Extract from the Dartmouth News article by Hannah Silverstein on May 22, 2020.
Nine From Dartmouth Offered Fulbright Scholarships
Two alumni and seven students have been offered the teaching or research grants.
Seven Dartmouth students and two alumni have been selected as Fulbright Scholars, and will study or teach in Austria, Canada, Germany, Indonesia, Mexico, Spain, and South Korea.
Sponsored by the U.S. government, the Fulbright Program is designed to increase mutual understanding between the people of the United States and the people of other nations through international educational exchanges in more than 155 countries. Fulbright awards are available for research, graduate study, and teaching English. Due to the COVID-19 pandemic, this year's Fulbright programs have been postponed until January.
"Once again, Dartmouth fielded applicants—and winners—across all academic disciplines. The caliber and curiosity of a Dartmouth student makes for an excellent candidate," says Associate Director of Undergraduate Advising and Research Dawn Carey, who, with her colleagues, advises Dartmouth students and alumni through the Fulbright and other national fellowship application processes.
To learn more about how to apply for the Fulbright and other programs, visit Dartmouth's Fellowship Advising Office.
Mychaela Anderson '20
Anthropology major; education and theater minor
English teaching assistant grant, South Korea
The Fulbright English Teaching Assistant program offers Mychaela Anderson the perfect combination: a chance to lead a classroom before returning to graduate school for her teacher certification, and an opportunity to do so while immersing herself in South Korean culture.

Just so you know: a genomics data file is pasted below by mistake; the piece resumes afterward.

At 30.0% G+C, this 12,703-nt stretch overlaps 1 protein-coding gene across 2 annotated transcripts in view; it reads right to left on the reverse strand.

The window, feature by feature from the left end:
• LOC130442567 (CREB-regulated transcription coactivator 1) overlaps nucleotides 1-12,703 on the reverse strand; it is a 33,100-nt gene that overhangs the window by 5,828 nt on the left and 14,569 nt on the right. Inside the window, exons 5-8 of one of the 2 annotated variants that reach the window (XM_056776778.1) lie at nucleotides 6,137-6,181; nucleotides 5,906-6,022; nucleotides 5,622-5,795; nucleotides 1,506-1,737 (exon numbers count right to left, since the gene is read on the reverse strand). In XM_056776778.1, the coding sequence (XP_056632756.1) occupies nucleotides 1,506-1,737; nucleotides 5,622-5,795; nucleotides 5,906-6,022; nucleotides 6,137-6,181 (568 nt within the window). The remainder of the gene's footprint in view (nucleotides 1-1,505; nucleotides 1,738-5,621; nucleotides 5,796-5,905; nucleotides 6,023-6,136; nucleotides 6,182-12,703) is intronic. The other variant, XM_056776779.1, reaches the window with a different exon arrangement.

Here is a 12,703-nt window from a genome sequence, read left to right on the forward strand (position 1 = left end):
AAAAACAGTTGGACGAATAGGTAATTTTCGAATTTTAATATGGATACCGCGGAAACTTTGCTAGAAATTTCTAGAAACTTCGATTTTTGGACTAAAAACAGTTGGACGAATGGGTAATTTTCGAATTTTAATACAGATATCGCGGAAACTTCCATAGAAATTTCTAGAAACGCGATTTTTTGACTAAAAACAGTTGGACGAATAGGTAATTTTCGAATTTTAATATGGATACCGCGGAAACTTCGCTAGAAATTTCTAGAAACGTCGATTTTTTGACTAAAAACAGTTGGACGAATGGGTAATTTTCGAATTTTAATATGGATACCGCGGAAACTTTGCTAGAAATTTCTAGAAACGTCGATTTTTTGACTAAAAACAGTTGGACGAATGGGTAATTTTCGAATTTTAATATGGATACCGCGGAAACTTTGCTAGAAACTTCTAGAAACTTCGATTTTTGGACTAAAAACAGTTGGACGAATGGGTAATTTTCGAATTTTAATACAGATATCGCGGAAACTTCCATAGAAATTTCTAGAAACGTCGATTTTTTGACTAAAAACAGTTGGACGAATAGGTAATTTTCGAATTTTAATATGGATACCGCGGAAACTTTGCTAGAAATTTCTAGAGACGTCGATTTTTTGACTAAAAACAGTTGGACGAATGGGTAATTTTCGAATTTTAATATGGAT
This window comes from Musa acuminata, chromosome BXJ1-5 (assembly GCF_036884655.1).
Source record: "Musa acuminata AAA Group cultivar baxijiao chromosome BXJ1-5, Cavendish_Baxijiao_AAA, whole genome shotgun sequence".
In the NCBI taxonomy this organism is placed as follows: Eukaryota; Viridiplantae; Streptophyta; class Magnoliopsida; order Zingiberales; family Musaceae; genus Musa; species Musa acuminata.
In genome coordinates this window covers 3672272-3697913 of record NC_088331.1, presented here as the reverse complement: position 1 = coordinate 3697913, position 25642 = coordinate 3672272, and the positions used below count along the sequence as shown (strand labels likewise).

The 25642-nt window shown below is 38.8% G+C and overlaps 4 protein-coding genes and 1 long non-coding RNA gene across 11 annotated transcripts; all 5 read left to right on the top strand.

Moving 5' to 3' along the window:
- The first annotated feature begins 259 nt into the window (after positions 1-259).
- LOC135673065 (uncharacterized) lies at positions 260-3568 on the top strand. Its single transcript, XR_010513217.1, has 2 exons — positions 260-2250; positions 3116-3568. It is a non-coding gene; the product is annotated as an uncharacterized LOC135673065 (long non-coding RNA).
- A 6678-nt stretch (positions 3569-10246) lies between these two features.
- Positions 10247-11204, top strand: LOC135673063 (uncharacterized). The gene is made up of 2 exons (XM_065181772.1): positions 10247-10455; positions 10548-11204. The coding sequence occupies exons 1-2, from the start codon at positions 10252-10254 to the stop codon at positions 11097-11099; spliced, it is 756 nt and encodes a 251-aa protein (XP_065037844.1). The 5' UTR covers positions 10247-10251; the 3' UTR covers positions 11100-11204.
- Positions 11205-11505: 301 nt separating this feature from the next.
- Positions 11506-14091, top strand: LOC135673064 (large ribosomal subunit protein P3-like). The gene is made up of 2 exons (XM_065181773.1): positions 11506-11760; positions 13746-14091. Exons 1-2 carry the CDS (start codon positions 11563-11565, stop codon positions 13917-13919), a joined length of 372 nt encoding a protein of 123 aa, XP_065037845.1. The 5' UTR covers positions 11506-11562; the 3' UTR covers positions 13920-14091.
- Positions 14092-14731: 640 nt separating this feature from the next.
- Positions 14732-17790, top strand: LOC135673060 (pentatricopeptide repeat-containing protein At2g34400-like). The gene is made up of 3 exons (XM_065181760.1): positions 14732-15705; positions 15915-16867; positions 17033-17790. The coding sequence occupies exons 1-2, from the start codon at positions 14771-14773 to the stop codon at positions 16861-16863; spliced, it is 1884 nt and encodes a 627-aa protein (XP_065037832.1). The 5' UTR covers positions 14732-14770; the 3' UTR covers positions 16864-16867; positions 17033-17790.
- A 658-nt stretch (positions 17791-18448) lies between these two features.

"I wanted a gap year that would help me develop teaching and classroom skills that aren't as emphasized in most certification programs," she says. "I was also intrigued by Fulbright's emphasis on cultural exchange, which compliments my interest in anthropology."
An anthropology major, Anderson says studying other cultures has "helped me recognize and change my default modes of thinking and living in the world. I like classes that facilitate that kind of unlearning."
Anderson credits Francine A'Ness, the research assistant professor who taught her "Writing 5" section, with helping her realizing her "hidden love for education," Anderson says. "Every education professor who has taught me since then has continued to shape my interest."
Last summer she was a teaching fellow with Summerbridge, a San Francisco-based program for middle school students from under-resourced backgrounds, and, at Dartmouth, has volunteered with Students Teaching the Arts, providing arts-based activities for Hanover-area elementary school students.
Outside the classroom, she has worked in the costume shop and as a Collis After Dark Events intern and chair of the Collis Governing Boards, activities that have "shaped my time at Dartmouth," she says.
She has also served as an orientation team leader for first-year orientation, and as a student facilitator with the Rockefeller Center for Public Policy's Dartmouth Leadership, Attitudes and Behaviors (DLAB) program, which helps first-year students connect their activities to their personal values.